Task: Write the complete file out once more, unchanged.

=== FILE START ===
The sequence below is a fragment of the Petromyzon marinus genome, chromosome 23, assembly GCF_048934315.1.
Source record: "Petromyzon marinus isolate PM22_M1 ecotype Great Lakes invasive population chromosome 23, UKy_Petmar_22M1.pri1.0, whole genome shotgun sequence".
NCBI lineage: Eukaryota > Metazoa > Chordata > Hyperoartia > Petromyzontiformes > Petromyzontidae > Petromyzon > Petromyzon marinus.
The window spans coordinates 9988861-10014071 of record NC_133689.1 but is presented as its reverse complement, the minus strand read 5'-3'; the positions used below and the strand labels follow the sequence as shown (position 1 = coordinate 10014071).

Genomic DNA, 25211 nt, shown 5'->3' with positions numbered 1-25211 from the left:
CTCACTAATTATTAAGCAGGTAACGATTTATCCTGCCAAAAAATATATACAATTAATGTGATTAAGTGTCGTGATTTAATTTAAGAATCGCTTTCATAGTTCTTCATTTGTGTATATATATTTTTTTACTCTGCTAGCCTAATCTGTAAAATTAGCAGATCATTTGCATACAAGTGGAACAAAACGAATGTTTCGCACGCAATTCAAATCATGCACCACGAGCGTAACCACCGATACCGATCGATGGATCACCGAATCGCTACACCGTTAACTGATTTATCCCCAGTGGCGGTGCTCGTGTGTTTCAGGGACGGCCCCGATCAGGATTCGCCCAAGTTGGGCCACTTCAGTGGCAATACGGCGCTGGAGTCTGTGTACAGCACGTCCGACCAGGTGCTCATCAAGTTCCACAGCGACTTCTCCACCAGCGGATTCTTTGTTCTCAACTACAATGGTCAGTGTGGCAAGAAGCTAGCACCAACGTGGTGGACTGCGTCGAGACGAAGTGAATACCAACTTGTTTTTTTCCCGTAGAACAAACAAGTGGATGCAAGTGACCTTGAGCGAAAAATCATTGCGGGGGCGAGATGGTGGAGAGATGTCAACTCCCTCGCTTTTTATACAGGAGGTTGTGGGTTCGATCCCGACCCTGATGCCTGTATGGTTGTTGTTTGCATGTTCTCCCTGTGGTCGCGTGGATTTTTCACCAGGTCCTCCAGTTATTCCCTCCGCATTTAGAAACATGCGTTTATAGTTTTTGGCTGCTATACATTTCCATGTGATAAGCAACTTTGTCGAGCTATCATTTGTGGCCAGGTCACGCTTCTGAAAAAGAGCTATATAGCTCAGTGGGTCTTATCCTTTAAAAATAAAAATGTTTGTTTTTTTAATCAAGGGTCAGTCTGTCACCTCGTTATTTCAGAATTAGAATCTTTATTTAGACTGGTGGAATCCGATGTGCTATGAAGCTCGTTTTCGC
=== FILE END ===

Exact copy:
The sequence below is a fragment of the Petromyzon marinus genome, chromosome 23, assembly GCF_048934315.1.
Source record: "Petromyzon marinus isolate PM22_M1 ecotype Great Lakes invasive population chromosome 23, UKy_Petmar_22M1.pri1.0, whole genome shotgun sequence".
NCBI lineage: Eukaryota > Metazoa > Chordata > Hyperoartia > Petromyzontiformes > Petromyzontidae > Petromyzon > Petromyzon marinus.
The window spans coordinates 9988861-10014071 of record NC_133689.1 but is presented as its reverse complement, the minus strand read 5'-3'; the positions used below and the strand labels follow the sequence as shown (position 1 = coordinate 10014071).

Genomic DNA, 25211 nt, shown 5'->3' with positions numbered 1-25211 from the left:
CTCACTAATTATTAAGCAGGTAACGATTTATCCTGCCAAAAAATATATACAATTAATGTGATTAAGTGTCGTGATTTAATTTAAGAATCGCTTTCATAGTTCTTCATTTGTGTATATATATTTTTTTACTCTGCTAGCCTAATCTGTAAAATTAGCAGATCATTTGCATACAAGTGGAACAAAACGAATGTTTCGCACGCAATTCAAATCATGCACCACGAGCGTAACCACCGATACCGATCGATGGATCACCGAATCGCTACACCGTTAACTGATTTATCCCCAGTGGCGGTGCTCGTGTGTTTCAGGGACGGCCCCGATCAGGATTCGCCCAAGTTGGGCCACTTCAGTGGCAATACGGCGCTGGAGTCTGTGTACAGCACGTCCGACCAGGTGCTCATCAAGTTCCACAGCGACTTCTCCACCAGCGGATTCTTTGTTCTCAACTACAATGGTCAGTGTGGCAAGAAGCTAGCACCAACGTGGTGGACTGCGTCGAGACGAAGTGAATACCAACTTGTTTTTTTCCCGTAGAACAAACAAGTGGATGCAAGTGACCTTGAGCGAAAAATCATTGCGGGGGCGAGATGGTGGAGAGATGTCAACTCCCTCGCTTTTTATACAGGAGGTTGTGGGTTCGATCCCGACCCTGATGCCTGTATGGTTGTTGTTTGCATGTTCTCCCTGTGGTCGCGTGGATTTTTCACCAGGTCCTCCAGTTATTCCCTCCGCATTTAGAAACATGCGTTTATAGTTTTTGGCTGCTATACATTTCCATGTGATAAGCAACTTTGTCGAGCTATCATTTGTGGCCAGGTCACGCTTCTGAAAAAGAGCTATATAGCTCAGTGGGTCTTATCCTTTAAAAATAAAAATGTTTGTTTTTTTAATCAAGGGTCAGTCTGTCACCTCGTTATTTCAGAATTAGAATCTTTATTTAGACTGGTGGAATCCGATGTGCTATGAAGCTCGTTTTCGC